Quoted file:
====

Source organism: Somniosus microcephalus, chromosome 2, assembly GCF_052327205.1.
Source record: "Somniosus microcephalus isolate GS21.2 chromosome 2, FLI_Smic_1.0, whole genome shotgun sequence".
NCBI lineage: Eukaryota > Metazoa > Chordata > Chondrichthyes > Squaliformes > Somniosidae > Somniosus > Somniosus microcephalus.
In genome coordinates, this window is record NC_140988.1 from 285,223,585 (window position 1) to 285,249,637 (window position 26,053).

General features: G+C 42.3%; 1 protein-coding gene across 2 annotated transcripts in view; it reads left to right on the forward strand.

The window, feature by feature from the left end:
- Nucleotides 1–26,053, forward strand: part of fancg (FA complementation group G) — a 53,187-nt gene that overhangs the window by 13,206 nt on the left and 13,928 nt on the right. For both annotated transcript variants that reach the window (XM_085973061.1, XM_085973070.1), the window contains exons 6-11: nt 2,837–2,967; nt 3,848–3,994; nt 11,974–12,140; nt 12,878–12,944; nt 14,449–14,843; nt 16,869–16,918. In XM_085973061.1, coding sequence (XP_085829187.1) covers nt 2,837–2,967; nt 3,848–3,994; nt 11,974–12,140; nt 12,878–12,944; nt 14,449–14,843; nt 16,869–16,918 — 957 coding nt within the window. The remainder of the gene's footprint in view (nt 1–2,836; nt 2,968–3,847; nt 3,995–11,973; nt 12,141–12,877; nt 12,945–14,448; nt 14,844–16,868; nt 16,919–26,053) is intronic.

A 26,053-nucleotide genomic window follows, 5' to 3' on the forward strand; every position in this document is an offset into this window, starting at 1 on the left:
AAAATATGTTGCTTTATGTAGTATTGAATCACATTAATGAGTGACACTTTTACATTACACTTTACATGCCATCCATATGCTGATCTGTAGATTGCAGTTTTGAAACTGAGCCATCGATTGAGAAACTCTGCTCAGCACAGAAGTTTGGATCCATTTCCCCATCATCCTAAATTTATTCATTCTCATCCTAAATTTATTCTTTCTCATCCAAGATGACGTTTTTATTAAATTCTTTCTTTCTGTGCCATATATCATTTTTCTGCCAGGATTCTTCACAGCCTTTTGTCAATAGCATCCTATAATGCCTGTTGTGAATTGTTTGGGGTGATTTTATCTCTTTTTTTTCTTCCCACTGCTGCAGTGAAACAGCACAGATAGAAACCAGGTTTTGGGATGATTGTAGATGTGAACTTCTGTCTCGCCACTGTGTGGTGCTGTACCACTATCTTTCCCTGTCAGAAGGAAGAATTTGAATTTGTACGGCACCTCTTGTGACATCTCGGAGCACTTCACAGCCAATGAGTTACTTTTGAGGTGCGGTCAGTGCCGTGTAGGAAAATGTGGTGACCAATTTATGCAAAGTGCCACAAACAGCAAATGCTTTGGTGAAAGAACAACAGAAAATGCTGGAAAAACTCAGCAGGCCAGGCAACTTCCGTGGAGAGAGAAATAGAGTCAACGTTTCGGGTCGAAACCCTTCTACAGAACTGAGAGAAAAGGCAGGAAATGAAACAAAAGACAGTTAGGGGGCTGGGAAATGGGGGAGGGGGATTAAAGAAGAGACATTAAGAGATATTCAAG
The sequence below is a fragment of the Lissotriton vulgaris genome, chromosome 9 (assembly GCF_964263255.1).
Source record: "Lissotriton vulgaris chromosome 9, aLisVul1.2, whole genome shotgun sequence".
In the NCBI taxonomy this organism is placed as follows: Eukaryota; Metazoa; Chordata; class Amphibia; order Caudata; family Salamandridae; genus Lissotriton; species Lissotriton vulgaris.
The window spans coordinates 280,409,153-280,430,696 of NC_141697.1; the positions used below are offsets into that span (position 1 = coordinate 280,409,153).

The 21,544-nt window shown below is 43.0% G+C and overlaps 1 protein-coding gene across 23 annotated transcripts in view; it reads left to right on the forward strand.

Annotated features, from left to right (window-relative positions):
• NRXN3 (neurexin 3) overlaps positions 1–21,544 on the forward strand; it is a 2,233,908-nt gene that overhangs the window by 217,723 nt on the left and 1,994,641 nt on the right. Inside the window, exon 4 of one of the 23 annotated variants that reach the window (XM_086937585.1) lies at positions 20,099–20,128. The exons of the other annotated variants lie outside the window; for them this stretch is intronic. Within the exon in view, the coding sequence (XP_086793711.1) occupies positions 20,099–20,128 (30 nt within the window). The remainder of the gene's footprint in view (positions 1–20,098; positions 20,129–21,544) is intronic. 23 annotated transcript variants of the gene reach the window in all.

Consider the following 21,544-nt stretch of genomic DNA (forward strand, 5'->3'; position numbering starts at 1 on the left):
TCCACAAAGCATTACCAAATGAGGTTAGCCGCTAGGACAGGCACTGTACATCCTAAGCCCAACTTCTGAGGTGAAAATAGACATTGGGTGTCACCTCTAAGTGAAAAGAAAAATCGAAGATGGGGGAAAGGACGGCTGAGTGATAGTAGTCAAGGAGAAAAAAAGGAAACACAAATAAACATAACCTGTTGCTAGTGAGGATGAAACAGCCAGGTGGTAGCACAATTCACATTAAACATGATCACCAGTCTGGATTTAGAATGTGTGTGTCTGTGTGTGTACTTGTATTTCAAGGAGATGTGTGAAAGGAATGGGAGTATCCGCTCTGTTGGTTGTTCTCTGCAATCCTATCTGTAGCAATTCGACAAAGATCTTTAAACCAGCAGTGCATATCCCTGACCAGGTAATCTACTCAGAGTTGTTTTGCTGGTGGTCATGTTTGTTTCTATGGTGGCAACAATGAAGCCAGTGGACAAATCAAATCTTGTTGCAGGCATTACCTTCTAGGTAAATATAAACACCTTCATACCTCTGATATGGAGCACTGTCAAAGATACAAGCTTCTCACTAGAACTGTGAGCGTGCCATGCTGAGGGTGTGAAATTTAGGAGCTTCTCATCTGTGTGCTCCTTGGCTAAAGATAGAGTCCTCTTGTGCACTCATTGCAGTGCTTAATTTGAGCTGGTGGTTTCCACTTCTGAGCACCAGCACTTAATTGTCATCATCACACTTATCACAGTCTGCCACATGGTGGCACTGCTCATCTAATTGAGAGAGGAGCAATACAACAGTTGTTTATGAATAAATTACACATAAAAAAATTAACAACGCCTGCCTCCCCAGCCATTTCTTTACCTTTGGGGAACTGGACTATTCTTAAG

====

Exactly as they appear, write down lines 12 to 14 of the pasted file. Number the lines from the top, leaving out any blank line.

In the NCBI taxonomy this organism is placed as follows: Eukaryota; Metazoa; Chordata; class Amphibia; order Caudata; family Salamandridae; genus Lissotriton; species Lissotriton vulgaris.
The window spans coordinates 280,409,153-280,430,696 of NC_141697.1; the positions used below are offsets into that span (position 1 = coordinate 280,409,153).

The 21,544-nt window shown below is 43.0% G+C and overlaps 1 protein-coding gene across 23 annotated transcripts in view; it reads left to right on the forward strand.